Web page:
I’m sure I’ll see Titmice, but I’ll have to wait until next year for any possibility of hosting a family of these darlings.

A companionable House Finch (Haemorhous mexicanus) shares with a Black-crested Titmouse.

Purple Reign

Purple is the color of the week in my garden.

A purple Spiderwort flanks a potted Ghost plant (Graptopetalum paraguayense), setting the mood for a reign of purple.

 

Oh sure, there’s yellow, red, and orange too, all vying for attention with their look at me! petals and am I not gorgeous? spring-green foliage.  But it’s the purple array of Spiderwort–demonstrating pollinator-driven color and petal variations–that is stealing the wildflower show at this moment in my March garden. 

Some Spiderwort flowers are darker and suggest an affinity for geometric arrangements.

The petals are curling, heralding afternoon heat.

 

Other Spiderwort flowers trend pink, though purple is definitely a part of the petal pedigree.

 

Still other Spiderwort are shy and soft in color, with hint of blue and only a suggestion of exhibitionist purple.

 

The pollinators are busy, busy, busy and Spiderwort blooms are a favorite dining spot!  This diminutive syrphid fly caught my attention as I was chasing a significantly larger butterfly.  I failed at photographing the butterfly, but I followed the syrphid, or flower fly, as it visited several Spiderwort blooms.  The syrphid was a work-horse pollinator at the flowers, spending more time at each bloom than the flighty butterfly.

 

Part of the honey for next season will come from this Spiderwort and its farming honeybee.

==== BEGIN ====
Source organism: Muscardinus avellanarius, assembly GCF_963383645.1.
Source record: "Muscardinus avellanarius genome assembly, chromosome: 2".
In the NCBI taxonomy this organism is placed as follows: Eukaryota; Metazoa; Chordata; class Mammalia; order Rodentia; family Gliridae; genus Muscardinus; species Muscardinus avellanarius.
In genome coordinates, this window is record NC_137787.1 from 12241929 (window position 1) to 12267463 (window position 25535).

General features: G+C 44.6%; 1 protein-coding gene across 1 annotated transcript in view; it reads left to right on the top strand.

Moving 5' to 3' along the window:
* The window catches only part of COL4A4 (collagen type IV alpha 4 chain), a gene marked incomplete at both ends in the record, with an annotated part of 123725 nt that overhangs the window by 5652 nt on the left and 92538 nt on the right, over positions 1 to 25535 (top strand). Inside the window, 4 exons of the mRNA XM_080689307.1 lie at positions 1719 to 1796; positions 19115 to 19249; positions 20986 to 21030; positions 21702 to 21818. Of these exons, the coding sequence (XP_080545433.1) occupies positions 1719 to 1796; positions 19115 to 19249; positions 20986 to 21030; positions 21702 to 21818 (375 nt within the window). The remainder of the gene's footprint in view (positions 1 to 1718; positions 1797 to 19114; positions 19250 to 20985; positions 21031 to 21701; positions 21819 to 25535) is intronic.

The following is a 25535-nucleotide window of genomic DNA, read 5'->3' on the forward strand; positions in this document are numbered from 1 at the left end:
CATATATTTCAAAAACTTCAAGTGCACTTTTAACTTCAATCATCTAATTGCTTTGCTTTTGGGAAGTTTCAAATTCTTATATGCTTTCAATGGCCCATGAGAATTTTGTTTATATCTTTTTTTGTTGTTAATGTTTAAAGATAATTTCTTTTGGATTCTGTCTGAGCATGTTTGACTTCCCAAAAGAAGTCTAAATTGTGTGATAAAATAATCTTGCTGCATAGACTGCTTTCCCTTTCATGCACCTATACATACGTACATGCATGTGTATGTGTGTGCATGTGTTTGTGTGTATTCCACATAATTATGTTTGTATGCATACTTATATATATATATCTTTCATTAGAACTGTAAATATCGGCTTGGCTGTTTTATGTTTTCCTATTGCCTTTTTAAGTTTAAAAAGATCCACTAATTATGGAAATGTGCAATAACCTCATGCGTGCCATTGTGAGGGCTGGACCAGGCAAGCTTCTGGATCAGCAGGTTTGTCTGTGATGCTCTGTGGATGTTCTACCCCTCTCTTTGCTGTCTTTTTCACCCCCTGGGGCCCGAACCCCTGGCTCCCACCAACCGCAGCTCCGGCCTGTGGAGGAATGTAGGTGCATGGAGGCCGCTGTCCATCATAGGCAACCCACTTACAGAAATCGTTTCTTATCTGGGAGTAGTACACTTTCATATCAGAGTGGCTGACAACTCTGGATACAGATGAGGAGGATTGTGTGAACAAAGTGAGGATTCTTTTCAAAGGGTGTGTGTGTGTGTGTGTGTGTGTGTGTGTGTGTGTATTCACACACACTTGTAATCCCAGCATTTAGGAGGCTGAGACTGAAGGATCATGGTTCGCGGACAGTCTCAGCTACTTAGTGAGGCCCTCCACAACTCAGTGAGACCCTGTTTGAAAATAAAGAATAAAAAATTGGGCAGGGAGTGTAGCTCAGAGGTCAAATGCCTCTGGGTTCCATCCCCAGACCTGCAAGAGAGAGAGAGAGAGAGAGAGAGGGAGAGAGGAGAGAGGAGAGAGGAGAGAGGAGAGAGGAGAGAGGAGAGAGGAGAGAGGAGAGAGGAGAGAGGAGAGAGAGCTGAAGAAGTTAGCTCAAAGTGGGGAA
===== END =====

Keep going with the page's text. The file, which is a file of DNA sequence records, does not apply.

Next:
Check out Ms. Honeybee’s pollen pantaloons.  The proper name for this part of the honeybee is pollen basket or corbicula, but I prefer my own addition to bee etymology:  pollen pantaloon.

 

Purple reigns in the garden, though it–in the form of Spiderwort–hasn’t quite taken over.  If I want a diverse garden community next year, I’ll need to cull a fair number of these randy Spiderwort plants–they’re rather a promiscuous bunch!    That’s fine, I’ll be donating some to plant swaps and cajoling neighbors into planting some of my extras.  (But will those neighbors ever speak to me again, after they, too, reap the bounty of Spiderwort?)

A stalk of purple passalong iris photobombs the cluster of spiderwort.  In time, this iris and  its compadres will likely  assume the mantle of purple.

Spiderwort: a reign of purple and a prince of flowers.

Dummy

Late last week, I was excited to see a pair of Black-crested Titmice entering and exiting a bird house, having apparently decided that it was a nice place to raise their little ones.  The charming birds worked diligently for three days, one bringing bits of leaves into the house, while the other perched on nearby branches singing, calling, and standing guard.

All I managed to photograph was the tail-end of the bird as he/she entered the house,

…and its darling face as he/she exited to gather more material.

Titmice gather soft materials like new leaves, feathers, animal fur, moss, and similar items for their nests.

Sunday was windy.  I saw them working that day, but I didn’t watch closely.  By late Monday, having been in and out during the day and not having observed regularly, I realized in late afternoon that there was no activity around the bird house.

It seems they built a dummy.  Birds will build a nest, then abandon for any number of reasons, including that they’re spooked by a predator, or that they built in several spots with the female then choosing one–not all–of those spots for her nesting.  I don’t know why this couple decided against the house, perhaps it swayed too much in the wind or maybe it was just too close to the garage door.  Maybe they thought the rain chain was  a little tacky.  Who knows what titmice think?

Whatever their reason, the house now sits empty. There will be no itty-bitty baby titmice for me to observe this spring.

I’m sorry that the cute bird house won’t house cute birds.  They’re still visiting my garden, though their home-sweet-home is somewhere else.  I wish them well in their family business and hope they bring their youngins to my garden for a drink and a nosh.